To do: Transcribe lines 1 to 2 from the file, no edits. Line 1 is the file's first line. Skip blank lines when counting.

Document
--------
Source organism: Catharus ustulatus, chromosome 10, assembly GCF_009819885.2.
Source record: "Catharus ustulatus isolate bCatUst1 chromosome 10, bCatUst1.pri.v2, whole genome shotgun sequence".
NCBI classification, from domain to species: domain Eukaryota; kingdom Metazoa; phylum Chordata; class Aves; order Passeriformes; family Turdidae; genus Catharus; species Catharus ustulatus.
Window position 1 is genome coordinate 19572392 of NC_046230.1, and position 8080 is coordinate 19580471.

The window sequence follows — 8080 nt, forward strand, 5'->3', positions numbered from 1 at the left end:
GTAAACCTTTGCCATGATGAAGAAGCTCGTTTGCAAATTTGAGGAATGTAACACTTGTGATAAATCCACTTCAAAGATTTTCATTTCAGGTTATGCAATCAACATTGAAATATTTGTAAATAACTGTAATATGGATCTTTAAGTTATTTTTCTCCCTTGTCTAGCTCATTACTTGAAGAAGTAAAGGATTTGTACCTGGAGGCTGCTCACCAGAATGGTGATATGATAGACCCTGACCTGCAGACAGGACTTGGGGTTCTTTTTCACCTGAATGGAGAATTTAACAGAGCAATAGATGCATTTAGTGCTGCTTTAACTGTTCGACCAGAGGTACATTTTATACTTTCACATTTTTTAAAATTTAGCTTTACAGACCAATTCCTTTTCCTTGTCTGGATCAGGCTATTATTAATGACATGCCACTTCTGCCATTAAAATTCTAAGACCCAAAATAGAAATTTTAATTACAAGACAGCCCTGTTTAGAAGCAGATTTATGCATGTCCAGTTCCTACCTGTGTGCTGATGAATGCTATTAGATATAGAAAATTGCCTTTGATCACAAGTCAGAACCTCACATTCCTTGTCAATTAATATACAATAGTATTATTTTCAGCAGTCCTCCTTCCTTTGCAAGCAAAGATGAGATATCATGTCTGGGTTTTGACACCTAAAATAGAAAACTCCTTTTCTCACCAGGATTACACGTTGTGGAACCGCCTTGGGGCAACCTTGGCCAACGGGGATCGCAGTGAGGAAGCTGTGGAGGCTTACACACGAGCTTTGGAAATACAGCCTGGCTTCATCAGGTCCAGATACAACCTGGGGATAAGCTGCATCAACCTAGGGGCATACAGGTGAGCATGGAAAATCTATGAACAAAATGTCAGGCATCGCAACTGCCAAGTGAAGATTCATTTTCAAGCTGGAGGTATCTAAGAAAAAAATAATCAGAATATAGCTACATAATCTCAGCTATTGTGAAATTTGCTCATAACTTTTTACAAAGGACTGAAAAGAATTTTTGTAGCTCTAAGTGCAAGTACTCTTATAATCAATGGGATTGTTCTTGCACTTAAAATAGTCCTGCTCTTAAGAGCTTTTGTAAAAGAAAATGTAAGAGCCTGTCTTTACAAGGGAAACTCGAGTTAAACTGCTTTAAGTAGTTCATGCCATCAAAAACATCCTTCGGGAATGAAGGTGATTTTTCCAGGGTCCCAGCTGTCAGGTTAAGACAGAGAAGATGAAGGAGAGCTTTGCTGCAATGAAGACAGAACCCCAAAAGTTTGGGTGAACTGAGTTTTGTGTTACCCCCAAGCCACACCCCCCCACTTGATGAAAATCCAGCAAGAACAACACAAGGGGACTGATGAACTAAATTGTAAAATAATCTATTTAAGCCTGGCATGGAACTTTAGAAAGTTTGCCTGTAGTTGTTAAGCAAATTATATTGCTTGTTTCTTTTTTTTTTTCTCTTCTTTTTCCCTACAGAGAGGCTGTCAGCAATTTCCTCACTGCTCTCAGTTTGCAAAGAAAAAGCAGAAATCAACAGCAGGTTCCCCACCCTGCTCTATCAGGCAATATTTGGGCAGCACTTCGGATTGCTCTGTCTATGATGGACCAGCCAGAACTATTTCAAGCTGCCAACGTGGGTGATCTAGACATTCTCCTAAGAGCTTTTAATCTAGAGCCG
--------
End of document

Source organism: Catharus ustulatus, chromosome 10, assembly GCF_009819885.2.
Source record: "Catharus ustulatus isolate bCatUst1 chromosome 10, bCatUst1.pri.v2, whole genome shotgun sequence".